Incidentally, I just tried putting a Quick Topic link into an entry on my blog so people can leave a comment or communicate. Boy, was I nervous. I’m not very techie. I don’t think I’ll do it for every entry, just once in a while.

  • to use racism to describe iranian and arab relationship is less than accurate. as a matter of fact there is only a simple regional rivalry happening between these two poeple like of which can be seen between the british and the french. or a common animosity like what is stereotypified between the english and the irish or now between the americans and the french. we dont call the americans “racist” toward the french or vice versa, do we?

  • Balbulican

    I understand your point, Jeff, but it seems to me that there is philosophical quicksand on both sides of that slippery slope (ummm…is there a penalty here for collapsed metaphors?) It is difficult to make the argument that Iraqis are ready for democracy, and that they deserve no less, but to suggest that they might not be permitted to choose a specific form of government if it was the will of a clear majority.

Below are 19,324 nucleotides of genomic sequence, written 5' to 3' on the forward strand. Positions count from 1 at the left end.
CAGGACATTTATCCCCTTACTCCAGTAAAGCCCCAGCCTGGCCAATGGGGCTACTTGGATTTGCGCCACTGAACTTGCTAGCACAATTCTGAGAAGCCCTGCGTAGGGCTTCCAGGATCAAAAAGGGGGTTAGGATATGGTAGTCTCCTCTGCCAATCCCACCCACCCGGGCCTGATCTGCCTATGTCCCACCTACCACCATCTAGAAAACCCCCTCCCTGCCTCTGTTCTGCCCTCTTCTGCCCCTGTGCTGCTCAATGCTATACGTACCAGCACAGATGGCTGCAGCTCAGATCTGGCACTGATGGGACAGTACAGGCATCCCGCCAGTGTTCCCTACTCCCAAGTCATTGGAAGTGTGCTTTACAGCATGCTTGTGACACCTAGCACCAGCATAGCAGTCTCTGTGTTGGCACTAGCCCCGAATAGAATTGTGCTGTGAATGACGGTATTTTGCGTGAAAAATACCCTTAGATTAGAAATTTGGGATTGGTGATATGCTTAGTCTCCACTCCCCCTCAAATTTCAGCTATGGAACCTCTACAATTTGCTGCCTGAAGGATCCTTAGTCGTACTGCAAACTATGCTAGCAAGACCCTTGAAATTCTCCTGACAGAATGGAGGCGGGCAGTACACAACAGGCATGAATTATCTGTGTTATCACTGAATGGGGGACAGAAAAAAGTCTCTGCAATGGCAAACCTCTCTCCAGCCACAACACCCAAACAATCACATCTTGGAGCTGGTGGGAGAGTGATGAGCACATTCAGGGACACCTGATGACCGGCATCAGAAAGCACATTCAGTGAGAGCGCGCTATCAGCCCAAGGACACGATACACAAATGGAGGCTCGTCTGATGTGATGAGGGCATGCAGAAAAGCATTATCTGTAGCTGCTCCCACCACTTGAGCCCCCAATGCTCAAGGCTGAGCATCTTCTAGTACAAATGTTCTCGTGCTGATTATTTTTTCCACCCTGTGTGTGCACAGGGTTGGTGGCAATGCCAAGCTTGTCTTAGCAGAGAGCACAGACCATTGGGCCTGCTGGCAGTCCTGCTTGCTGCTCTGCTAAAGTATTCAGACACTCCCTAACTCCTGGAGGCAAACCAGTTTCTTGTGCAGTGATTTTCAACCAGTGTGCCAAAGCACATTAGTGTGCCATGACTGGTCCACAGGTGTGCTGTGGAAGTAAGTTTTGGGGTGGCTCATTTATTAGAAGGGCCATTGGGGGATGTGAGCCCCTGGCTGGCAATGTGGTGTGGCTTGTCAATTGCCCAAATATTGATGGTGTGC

In part, it’s a practical question. Could any truly democratic system absolutely forbid the creation of an Islamic Fundamentalist Party, or the election of a theocratic head of state? The Weimar Republic looked wonderful on paper…

  • button

    Never mind the quicksand sophistry, Balbulican!
    Did you ever hear about what happened in Chile?!
    Penalty! Penalty for collapsed metaphor!
    When the U.S. says they don’t want something and they won’t tolerate it– they mean it! And never mind the pretty theories.
    I see I should explain something here again. In the U.S. justice system, we have a philosophical premise which is donnee: a person would not voluntarily and cannot CHOOSE to be a slave. Sometimes, a naive person signs a contract in which they appear to give up all their rights. But, nevertheless, the contract is not necessarily enforced. It can be voided as “unconscionable.” Just based on this principle alone or some variety of it, something can be done to stop an ill-equipped person from doing such a thing. [btw, i am not a lawyer, nor do i play one on tv.]